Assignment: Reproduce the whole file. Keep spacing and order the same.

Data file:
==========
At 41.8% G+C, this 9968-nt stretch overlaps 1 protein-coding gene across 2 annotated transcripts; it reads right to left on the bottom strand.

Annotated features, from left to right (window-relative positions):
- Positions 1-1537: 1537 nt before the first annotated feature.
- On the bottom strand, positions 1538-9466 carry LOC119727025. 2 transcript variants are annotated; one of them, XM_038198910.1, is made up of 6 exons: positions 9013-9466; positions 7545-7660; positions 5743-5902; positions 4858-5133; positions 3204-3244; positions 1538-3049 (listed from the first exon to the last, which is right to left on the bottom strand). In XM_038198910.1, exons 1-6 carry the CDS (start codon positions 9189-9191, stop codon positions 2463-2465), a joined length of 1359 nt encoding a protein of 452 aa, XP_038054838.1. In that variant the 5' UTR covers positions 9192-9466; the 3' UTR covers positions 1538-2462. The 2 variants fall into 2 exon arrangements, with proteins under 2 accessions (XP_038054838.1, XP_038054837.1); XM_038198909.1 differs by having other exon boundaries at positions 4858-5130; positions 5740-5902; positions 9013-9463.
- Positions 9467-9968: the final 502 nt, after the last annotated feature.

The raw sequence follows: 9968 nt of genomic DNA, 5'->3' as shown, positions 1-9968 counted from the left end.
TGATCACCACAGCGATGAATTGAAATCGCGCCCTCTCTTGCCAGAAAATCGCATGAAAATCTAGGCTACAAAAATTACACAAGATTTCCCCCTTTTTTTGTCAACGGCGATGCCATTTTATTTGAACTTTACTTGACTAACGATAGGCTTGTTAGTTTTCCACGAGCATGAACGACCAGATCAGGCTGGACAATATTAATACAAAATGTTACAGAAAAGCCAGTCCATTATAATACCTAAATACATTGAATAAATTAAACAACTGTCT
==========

At 41.8% G+C, this 9968-nt stretch overlaps 1 protein-coding gene across 2 annotated transcripts; it reads right to left on the bottom strand.

Annotated features, from left to right (window-relative positions):
- Positions 1-1537: 1537 nt before the first annotated feature.
- On the bottom strand, positions 1538-9466 carry LOC119727025. 2 transcript variants are annotated; one of them, XM_038198910.1, is made up of 6 exons: positions 9013-9466; positions 7545-7660; positions 5743-5902; positions 4858-5133; positions 3204-3244; positions 1538-3049 (listed from the first exon to the last, which is right to left on the bottom strand). In XM_038198910.1, exons 1-6 carry the CDS (start codon positions 9189-9191, stop codon positions 2463-2465), a joined length of 1359 nt encoding a protein of 452 aa, XP_038054838.1. In that variant the 5' UTR covers positions 9192-9466; the 3' UTR covers positions 1538-2462. The 2 variants fall into 2 exon arrangements, with proteins under 2 accessions (XP_038054838.1, XP_038054837.1); XM_038198909.1 differs by having other exon boundaries at positions 4858-5130; positions 5740-5902; positions 9013-9463.
- Positions 9467-9968: the final 502 nt, after the last annotated feature.

The raw sequence follows: 9968 nt of genomic DNA, 5'->3' as shown, positions 1-9968 counted from the left end.
TGATCACCACAGCGATGAATTGAAATCGCGCCCTCTCTTGCCAGAAAATCGCATGAAAATCTAGGCTACAAAAATTACACAAGATTTCCCCCTTTTTTTGTCAACGGCGATGCCATTTTATTTGAACTTTACTTGACTAACGATAGGCTTGTTAGTTTTCCACGAGCATGAACGACCAGATCAGGCTGGACAATATTAATACAAAATGTTACAGAAAAGCCAGTCCATTATAATACCTAAATACATTGAATAAATTAAACAACTGTCT